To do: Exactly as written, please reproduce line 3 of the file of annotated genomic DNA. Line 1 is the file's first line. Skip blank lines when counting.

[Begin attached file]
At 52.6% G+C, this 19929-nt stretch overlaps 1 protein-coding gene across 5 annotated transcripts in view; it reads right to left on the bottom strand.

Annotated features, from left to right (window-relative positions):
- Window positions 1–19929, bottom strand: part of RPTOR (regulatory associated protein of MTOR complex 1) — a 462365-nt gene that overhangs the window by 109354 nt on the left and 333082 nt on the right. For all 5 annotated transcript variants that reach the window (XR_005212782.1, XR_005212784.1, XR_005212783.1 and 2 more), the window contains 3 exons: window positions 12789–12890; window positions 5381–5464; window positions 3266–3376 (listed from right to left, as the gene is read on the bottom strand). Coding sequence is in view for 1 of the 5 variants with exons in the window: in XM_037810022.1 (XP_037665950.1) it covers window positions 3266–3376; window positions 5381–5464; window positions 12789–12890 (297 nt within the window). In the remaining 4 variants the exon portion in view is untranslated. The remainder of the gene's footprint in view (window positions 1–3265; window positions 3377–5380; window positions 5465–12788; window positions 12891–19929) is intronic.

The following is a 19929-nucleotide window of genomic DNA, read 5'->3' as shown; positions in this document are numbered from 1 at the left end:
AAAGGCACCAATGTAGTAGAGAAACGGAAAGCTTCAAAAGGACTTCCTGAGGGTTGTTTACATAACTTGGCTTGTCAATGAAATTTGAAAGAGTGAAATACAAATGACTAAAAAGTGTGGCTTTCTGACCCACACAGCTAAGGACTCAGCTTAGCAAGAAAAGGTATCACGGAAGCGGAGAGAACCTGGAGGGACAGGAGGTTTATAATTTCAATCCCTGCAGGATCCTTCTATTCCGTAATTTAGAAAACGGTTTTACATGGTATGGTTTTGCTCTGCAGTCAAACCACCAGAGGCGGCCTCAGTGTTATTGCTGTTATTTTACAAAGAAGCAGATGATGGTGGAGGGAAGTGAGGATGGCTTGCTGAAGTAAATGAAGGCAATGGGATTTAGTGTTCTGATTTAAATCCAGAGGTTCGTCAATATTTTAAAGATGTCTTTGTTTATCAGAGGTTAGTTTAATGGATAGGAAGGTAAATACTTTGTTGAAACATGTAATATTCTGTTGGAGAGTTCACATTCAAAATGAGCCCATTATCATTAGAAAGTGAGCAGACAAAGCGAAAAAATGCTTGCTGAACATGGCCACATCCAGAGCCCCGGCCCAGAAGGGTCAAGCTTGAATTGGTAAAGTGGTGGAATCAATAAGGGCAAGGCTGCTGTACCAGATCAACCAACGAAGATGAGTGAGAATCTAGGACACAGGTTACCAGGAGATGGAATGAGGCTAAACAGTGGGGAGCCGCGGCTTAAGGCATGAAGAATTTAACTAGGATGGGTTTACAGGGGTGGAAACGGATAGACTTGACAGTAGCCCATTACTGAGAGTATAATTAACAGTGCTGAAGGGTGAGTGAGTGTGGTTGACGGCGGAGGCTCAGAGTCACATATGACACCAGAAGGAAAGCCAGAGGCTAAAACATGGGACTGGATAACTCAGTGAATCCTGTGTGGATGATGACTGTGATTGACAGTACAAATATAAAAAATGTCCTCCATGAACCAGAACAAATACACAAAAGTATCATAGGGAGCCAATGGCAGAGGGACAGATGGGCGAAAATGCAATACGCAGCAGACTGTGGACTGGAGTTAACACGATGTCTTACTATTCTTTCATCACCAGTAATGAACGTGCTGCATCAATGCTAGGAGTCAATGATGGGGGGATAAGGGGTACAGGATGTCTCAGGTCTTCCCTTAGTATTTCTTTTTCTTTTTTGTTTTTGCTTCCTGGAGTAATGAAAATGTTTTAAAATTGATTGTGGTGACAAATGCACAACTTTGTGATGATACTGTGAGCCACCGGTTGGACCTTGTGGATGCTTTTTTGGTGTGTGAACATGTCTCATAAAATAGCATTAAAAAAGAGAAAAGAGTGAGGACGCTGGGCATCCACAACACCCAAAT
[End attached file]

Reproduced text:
- Window positions 1–19929, bottom strand: part of RPTOR (regulatory associated protein of MTOR complex 1) — a 462365-nt gene that overhangs the window by 109354 nt on the left and 333082 nt on the right. For all 5 annotated transcript variants that reach the window (XR_005212782.1, XR_005212784.1, XR_005212783.1 and 2 more), the window contains 3 exons: window positions 12789–12890; window positions 5381–5464; window positions 3266–3376 (listed from right to left, as the gene is read on the bottom strand). Coding sequence is in view for 1 of the 5 variants with exons in the window: in XM_037810022.1 (XP_037665950.1) it covers window positions 3266–3376; window positions 5381–5464; window positions 12789–12890 (297 nt within the window). In the remaining 4 variants the exon portion in view is untranslated. The remainder of the gene's footprint in view (window positions 1–3265; window positions 3377–5380; window positions 5465–12788; window positions 12891–19929) is intronic.